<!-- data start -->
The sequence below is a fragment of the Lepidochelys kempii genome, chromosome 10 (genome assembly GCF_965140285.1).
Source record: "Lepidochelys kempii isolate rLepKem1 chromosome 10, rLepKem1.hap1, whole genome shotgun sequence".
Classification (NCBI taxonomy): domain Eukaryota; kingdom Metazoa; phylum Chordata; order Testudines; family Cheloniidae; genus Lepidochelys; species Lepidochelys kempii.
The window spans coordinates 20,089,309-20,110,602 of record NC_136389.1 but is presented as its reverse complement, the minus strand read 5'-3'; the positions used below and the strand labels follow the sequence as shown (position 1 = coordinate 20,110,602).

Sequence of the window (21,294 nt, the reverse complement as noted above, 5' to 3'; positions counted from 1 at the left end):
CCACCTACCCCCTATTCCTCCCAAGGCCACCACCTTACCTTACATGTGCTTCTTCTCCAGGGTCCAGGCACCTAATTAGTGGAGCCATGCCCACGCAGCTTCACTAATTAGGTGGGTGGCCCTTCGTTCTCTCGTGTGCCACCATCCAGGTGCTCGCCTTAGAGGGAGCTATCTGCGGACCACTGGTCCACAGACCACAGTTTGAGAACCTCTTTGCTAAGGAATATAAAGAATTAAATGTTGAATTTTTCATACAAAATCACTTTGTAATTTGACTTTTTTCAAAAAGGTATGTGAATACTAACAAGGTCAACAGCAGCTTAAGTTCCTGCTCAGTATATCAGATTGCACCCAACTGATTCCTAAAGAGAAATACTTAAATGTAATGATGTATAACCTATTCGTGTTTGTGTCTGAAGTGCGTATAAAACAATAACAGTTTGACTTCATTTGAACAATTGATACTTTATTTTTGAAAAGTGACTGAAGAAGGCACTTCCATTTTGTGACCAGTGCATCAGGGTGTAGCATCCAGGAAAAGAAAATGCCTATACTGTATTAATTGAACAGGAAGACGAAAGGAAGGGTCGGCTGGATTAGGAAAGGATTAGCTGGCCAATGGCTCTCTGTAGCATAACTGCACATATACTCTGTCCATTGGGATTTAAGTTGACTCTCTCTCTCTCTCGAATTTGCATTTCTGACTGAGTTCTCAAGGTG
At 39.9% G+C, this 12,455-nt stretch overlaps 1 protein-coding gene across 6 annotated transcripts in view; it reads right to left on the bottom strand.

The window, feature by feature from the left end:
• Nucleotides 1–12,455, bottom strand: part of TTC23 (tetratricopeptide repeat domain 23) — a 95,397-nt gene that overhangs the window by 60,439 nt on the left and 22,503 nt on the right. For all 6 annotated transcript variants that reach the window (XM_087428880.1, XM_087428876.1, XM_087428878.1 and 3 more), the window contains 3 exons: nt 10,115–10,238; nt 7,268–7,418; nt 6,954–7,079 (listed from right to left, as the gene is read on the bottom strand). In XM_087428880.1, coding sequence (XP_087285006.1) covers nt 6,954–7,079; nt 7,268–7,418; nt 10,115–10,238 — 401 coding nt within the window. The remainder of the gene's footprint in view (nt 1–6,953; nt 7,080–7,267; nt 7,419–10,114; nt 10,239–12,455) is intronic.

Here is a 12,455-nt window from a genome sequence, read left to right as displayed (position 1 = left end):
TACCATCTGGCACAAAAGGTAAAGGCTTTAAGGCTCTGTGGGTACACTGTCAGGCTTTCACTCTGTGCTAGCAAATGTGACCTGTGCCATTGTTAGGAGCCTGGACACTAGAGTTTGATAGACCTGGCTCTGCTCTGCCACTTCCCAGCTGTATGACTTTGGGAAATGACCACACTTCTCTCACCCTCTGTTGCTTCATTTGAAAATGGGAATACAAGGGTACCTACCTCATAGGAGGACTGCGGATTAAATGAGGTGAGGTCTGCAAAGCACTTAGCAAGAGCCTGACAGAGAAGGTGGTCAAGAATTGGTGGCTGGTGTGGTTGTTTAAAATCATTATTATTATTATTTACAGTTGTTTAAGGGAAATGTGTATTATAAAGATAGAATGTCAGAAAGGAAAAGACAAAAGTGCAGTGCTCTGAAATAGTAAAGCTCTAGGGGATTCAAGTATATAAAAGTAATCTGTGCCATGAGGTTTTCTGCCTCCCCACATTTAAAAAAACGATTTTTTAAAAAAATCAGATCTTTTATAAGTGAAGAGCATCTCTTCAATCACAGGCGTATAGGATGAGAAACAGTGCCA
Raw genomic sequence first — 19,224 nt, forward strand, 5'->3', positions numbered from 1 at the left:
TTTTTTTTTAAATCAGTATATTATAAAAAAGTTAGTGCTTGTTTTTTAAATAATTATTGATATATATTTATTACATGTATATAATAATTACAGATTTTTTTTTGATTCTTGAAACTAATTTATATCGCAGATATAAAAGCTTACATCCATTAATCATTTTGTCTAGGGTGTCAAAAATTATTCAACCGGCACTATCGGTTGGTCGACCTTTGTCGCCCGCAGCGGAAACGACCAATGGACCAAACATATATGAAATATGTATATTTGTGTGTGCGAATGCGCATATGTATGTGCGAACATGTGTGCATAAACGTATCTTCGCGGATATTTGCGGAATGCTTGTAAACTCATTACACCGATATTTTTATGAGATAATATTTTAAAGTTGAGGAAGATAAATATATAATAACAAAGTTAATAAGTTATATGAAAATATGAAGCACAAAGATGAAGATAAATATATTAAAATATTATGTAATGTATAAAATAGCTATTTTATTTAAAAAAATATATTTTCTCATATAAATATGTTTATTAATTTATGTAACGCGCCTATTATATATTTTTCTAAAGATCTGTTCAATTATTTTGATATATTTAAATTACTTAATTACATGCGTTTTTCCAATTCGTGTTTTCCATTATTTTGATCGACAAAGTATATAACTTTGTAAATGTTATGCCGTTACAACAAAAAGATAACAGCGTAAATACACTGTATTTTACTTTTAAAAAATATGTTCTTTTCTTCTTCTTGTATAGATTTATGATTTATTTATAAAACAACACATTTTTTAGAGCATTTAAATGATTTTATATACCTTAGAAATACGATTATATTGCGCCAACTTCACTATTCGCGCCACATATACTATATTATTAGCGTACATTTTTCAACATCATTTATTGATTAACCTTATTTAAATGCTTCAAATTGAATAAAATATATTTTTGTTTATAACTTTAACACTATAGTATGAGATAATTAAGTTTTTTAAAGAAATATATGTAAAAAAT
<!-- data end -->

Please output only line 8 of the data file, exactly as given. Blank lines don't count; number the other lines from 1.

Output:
The window, feature by feature from the left end: